Chandler Lake Camps is an outpost of comfort and graciousness amongst all of this. Built in 1902, it was an abandoned family retreat when current owners Jason and Sherry Bouchard bought in the ’90s. With hard work and grit, they rescued it from decades of neglect and turned it into one of Maine’s finest sporting camps.
For uplanders, Chandlers is a place to get into lots of birds, whether you do it by hiring one of the camp’s Registered Maine Guides or by grabbing a Delorme map book and asking Jason to highlight some likely looking spots like I did.
Lexi, Sky and I averaged 2-3 birds an hour — solid numbers considering it was our first time in the area. We hunted overgrown logging roads and shot into the woods to explore deep pockets of birdy-looking cover and the furthest cover we hit was only 15 miles away from the camp.
On top of great bird hunting, Chandler Lake Camps also has great accommodations. Guests are treated to their own hand-peeled, spruce log cabins, each with a wood stove, electric lights, complete indoor facilities and charging outlets for things like remote collars and GPSs.
Meals are served in the main lodge, and everyone eats together around a large, wooden table. Breakfast is to order, lunches packed for you, and dinner family style. There’s a different menu each night, and everything is homemade in the lodge’s kitchen–even the bread and bagels.
And while Chandler Lake Camps is far away from civilization, it does have internet connection to the outside world. So anyone who needs to stay in touch with home or work can check in.
Here’s one of the finest double-barrel shotguns you’re going to find. These Beretta 686s handle like OUs costing many times more. They’re also reliable, easy to fix, and with this kind of Onyx finish, just plain sexy. For grouse, woodcock, and quail, they’re just about ideal.
With two set of barrels, 26.5″ and 29.5″, and a price tag of just $1699.99, this one is extra special. That’s why I’m saying someone needs to buy this gun. If someone else doesn’t snatch it up soon, I just might be the one to do it.
Beretta 686 Onyx 20 Gauge Over Under 2 Barrel Set: This is a very nice Beretta 686 Onyx 2 barrel set. The pictured barrels are 26.5 inch matte black and the second set are 29.5 inch blue, both have vent ribs. The walnut stock and matching forearm are a nice grade of wood with a small hairline crack on the left side of the forearm. All in all a very nice shotgun at a very nice price. Price: $1699.99
Caliber: 20 Gauge.
Chambers: 2 3/4 and 3 inch Over/Under with ejectors.
Metal Condition: Excellent.
Wood Condition: Very good with a small crack on the left side of the forearm.
Bore Condition: All are bright and shiny.
Barrels: 26.5 inch matte black and the second set are 29.5 inch blue.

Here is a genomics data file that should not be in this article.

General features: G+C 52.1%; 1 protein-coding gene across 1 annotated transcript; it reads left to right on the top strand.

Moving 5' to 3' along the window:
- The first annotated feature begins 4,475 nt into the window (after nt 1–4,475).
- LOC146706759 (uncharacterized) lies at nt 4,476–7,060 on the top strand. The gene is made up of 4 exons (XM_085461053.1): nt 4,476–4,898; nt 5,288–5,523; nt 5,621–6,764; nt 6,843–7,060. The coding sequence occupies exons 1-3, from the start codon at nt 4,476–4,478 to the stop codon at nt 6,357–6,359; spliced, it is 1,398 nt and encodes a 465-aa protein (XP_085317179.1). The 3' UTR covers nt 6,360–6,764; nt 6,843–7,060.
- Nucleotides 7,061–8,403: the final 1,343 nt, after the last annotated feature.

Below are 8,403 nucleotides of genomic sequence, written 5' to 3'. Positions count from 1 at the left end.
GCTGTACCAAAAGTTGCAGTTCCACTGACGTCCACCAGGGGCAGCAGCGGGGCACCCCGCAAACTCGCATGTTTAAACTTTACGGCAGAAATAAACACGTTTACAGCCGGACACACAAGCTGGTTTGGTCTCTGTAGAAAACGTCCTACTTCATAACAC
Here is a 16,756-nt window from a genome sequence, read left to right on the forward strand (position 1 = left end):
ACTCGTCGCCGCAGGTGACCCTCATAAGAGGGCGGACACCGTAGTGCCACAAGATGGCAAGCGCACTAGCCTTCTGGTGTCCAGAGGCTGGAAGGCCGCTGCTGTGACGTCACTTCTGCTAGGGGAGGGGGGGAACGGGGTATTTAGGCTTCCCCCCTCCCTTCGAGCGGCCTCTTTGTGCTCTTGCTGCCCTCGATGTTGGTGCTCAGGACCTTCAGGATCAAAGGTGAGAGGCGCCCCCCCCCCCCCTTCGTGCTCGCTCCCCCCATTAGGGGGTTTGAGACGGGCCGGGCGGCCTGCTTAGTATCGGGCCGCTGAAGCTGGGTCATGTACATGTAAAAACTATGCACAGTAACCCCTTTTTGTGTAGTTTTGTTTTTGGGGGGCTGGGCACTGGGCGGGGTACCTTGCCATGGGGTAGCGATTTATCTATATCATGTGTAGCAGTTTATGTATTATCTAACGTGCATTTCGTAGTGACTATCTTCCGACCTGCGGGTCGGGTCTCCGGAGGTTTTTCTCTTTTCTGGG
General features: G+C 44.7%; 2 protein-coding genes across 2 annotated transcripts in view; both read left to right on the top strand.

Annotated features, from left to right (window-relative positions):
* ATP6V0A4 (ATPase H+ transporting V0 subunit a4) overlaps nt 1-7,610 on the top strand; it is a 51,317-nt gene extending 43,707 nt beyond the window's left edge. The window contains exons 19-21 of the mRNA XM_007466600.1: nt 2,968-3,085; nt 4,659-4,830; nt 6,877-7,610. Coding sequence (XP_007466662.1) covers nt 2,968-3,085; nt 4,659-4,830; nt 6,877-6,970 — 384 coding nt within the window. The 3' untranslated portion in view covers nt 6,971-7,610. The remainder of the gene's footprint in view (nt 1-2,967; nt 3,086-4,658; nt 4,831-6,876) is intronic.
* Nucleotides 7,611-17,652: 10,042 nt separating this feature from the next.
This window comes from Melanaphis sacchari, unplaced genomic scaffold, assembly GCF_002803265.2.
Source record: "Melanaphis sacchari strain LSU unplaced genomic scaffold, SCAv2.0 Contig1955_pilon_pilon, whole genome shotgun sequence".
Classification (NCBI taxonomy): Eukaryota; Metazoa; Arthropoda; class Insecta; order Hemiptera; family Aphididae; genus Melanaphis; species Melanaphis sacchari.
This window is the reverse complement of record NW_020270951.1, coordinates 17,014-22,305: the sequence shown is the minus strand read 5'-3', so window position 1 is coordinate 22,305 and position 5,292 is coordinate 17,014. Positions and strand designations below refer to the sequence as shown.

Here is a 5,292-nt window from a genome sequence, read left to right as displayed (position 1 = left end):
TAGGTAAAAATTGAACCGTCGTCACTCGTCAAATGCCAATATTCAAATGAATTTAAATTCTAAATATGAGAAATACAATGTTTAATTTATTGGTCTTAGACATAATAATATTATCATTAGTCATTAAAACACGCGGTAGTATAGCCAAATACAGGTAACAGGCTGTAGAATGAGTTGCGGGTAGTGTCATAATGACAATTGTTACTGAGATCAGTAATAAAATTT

Triggers: Single silver color.
Stock: Nice mid-grade walut with a checkered pistol grip.
15 inch LOP
Fore End: Matching checkered walnut with finger grooves.
Butt Pad: Replacement black rubber butt pad.
Weight: 6 Lbs 3 Oz with the 26.5 inch barrels.
Sights: Vent ribs with single front beads.
Chokes: Screw in, comes with 9 total chokes.
Extras: Comes with the second barrel and extra chokes.
Dangerous Cow Publishing is an interesting outfit. It looks like they’re media/branding company committed to promoting hunting, conservation, and sustainable practices. They caught my eye because of the cool videos they produce and post online. The one you see here is a great example of their work. Check it out — if you’re into upland hunting, you’ll enjoy it.
PARTRIDGE COUNTRY- A NORTHWOODS HUNTING VIDEO “Partridge Country is a cultural exploration of the traditions of Ruffed Grouse and Woodcock hunting in northern New England without the use of dogs.”
The second I saw this OU, I thought “buy it”. It’s easy to see why. Overall it looks pretty much new. On top of that, the color case hardening is gorgeous, the wood is understated but elegant, and the round-knob grip is very well done. And the gun grouse engraved on it and 29″ bbls – very cool. Honestly, if it’s as good as it looks, I don’t know how you could go wrong with this double.
John MacNab is (or was) a British company founded by gunsmith Patrick Keen. I’m not sure if they’re still around (or if he’s still in trade). A decade of so ago, MacNab was having OUs made for them in Italy by one of the Rizzinis and Sabatti. (Here’s a review of one of their sporting-clays models.)
Regardless of the maker, the MacNabs I’ve seen have been built on the same trigger-plate OU design used on almost all the lower-priced Italian over unders (except for Beretta). It’s a reliable design that has been around for decades. So for the most part it has had all the kinks worked out of it.
John MacNab Highlander 20 Gauge Over Under Shotgun: Made in Italy. Price: $1,599.99
Caliber: 20 Gauge
Chambers: 3 Inch
Metal Condition: Excellent
Wood Condition: Excellent
Bore Condition: Excellent
Barrels: 29 Inch
14 1/2 Inch LOP
Butt Pad: Checker wood
Weight: 6 Lbs 5 Oz